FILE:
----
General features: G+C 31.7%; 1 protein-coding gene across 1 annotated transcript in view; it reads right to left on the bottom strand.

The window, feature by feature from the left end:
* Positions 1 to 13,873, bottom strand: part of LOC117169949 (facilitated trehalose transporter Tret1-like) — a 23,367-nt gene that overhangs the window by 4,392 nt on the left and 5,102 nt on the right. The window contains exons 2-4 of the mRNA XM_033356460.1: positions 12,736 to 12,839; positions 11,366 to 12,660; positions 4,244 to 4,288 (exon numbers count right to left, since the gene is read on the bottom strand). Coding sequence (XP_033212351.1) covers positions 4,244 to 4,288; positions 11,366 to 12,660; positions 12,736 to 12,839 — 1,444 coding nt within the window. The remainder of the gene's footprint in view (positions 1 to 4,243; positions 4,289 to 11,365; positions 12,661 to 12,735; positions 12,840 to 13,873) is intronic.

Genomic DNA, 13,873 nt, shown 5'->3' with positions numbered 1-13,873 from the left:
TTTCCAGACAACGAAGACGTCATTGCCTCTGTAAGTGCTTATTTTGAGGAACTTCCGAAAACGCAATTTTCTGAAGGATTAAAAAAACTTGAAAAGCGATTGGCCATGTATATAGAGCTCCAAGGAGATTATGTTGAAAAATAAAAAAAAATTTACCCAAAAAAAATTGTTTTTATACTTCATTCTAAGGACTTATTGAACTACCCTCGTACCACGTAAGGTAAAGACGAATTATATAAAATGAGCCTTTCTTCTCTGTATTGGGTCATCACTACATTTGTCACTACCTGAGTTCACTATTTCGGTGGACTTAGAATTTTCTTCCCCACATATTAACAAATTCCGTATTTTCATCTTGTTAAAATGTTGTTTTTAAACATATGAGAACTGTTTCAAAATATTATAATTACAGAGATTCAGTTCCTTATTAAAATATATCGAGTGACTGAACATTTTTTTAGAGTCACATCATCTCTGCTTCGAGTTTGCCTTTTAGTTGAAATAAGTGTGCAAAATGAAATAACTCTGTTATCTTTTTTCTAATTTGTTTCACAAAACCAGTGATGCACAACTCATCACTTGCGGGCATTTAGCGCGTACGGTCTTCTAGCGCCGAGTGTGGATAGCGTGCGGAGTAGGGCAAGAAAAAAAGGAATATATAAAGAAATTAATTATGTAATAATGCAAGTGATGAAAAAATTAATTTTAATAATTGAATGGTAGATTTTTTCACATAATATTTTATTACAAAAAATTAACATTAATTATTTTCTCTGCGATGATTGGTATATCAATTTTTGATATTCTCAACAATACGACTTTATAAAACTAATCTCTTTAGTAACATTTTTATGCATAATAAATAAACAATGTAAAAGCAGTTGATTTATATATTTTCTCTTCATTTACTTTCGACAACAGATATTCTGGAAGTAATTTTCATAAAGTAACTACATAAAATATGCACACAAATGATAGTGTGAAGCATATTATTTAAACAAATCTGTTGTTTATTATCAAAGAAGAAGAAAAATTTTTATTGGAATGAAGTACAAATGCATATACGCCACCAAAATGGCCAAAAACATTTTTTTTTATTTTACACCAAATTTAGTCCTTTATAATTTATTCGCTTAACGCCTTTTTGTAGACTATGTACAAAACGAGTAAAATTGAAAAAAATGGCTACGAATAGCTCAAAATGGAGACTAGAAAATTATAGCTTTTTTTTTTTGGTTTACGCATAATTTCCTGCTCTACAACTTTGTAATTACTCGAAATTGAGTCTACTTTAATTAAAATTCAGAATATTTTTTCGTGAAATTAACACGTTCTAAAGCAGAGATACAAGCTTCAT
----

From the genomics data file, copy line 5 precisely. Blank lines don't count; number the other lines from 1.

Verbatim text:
TTTCCAGACAACGAAGACGTCATTGCCTCTGTAAGTGCTTATTTTGAGGAACTTCCGAAAACGCAATTTTCTGAAGGATTAAAAAAACTTGAAAAGCGATTGGCCATGTATATAGAGCTCCAAGGAGATTATGTTGAAAAATAAAAAAAAATTTACCCAAAAAAAATTGTTTTTATACTTCATTCTAAGGACTTATTGAACTACCCTCGTACCACGTAAGGTAAAGACGAATTATATAAAATGAGCCTTTCTTCTCTGTATTGGGTCATCACTACATTTGTCACTACCTGAGTTCACTATTTCGGTGGACTTAGAATTTTCTTCCCCACATATTAACAAATTCCGTATTTTCATCTTGTTAAAATGTTGTTTTTAAACATATGAGAACTGTTTCAAAATATTATAATTACAGAGATTCAGTTCCTTATTAAAATATATCGAGTGACTGAACATTTTTTTAGAGTCACATCATCTCTGCTTCGAGTTTGCCTTTTAGTTGAAATAAGTGTGCAAAATGAAATAACTCTGTTATCTTTTTTCTAATTTGTTTCACAAAACCAGTGATGCACAACTCATCACTTGCGGGCATTTAGCGCGTACGGTCTTCTAGCGCCGAGTGTGGATAGCGTGCGGAGTAGGGCAAGAAAAAAAGGAATATATAAAGAAATTAATTATGTAATAATGCAAGTGATGAAAAAATTAATTTTAATAATTGAATGGTAGATTTTTTCACATAATATTTTATTACAAAAAATTAACATTAATTATTTTCTCTGCGATGATTGGTATATCAATTTTTGATATTCTCAACAATACGACTTTATAAAACTAATCTCTTTAGTAACATTTTTATGCATAATAAATAAACAATGTAAAAGCAGTTGATTTATATATTTTCTCTTCATTTACTTTCGACAACAGATATTCTGGAAGTAATTTTCATAAAGTAACTACATAAAATATGCACACAAATGATAGTGTGAAGCATATTATTTAAACAAATCTGTTGTTTATTATCAAAGAAGAAGAAAAATTTTTATTGGAATGAAGTACAAATGCATATACGCCACCAAAATGGCCAAAAACATTTTTTTTTATTTTACACCAAATTTAGTCCTTTATAATTTATTCGCTTAACGCCTTTTTGTAGACTATGTACAAAACGAGTAAAATTGAAAAAAATGGCTACGAATAGCTCAAAATGGAGACTAGAAAATTATAGCTTTTTTTTTTTGGTTTACGCATAATTTCCTGCTCTACAACTTTGTAATTACTCGAAATTGAGTCTACTTTAATTAAAATTCAGAATATTTTTTCGTGAAATTAACACGTTCTAAAGCAGAGATACAAGCTTCAT